While we are beginning to see the emergence of a new normal, many of the lessons learned during the pandemic will form the basis of a new playbook for day-to-day operations, post-pandemic.

Eye-Kraft Optical Lab
Eye-Kraft Optical Lab has been helping eyecare professionals find the right lenses for patients for more than 60 years. Like most surfacing labs across North America, the pandemic caused a sharp decline in business beginning in March of 2020. As the effects of the pandemic became clear, Eye-Kraft was forced to lay off nearly 95 percent of their workforce, operating on skeleton crews to maintain service and production until order rates began to return to normal.

“At the start of 2020 things were very promising,” said Jason Sharpe, who recently became president and CEO of Eye-Kraft in St. Cloud, Minn., after serving in management roles at Essilor Laboratories of America (ELOA). “We slowed down gradually and that’s when we had to start with the furloughs and layoffs. We learned a lot of lessons on how to draw down production and still be profitable.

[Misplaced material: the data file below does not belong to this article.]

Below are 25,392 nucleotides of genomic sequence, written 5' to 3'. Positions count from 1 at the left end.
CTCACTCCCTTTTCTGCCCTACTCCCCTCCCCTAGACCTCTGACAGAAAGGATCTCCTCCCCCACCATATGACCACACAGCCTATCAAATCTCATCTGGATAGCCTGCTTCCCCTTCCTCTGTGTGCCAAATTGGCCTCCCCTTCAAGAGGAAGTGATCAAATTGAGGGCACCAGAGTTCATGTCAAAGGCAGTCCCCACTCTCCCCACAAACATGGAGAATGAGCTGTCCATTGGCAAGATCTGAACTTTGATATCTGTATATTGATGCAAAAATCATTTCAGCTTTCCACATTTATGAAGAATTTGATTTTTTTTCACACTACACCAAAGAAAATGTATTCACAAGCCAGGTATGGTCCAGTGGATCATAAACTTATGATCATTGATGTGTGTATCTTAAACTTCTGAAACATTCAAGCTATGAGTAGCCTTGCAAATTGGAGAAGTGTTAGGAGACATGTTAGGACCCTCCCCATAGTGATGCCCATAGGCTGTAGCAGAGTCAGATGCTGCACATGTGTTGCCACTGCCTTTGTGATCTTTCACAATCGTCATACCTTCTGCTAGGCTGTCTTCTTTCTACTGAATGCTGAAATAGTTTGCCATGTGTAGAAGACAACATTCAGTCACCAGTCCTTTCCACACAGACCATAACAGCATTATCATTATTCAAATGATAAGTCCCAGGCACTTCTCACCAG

Sharpe said Eye-Kraft held off on layoffs as long as it could. The company began making non-production improvements like putting up plexiglass and building new workstations.

“When we first did need to lay people off, it was before we knew about the additional unemployment benefits and stimulus, so our owners offered their own supplemental bonuses for furloughed employees,” Sharpe explained. “While people were out we continued working on making the lab safe for when employees would be able to come back.”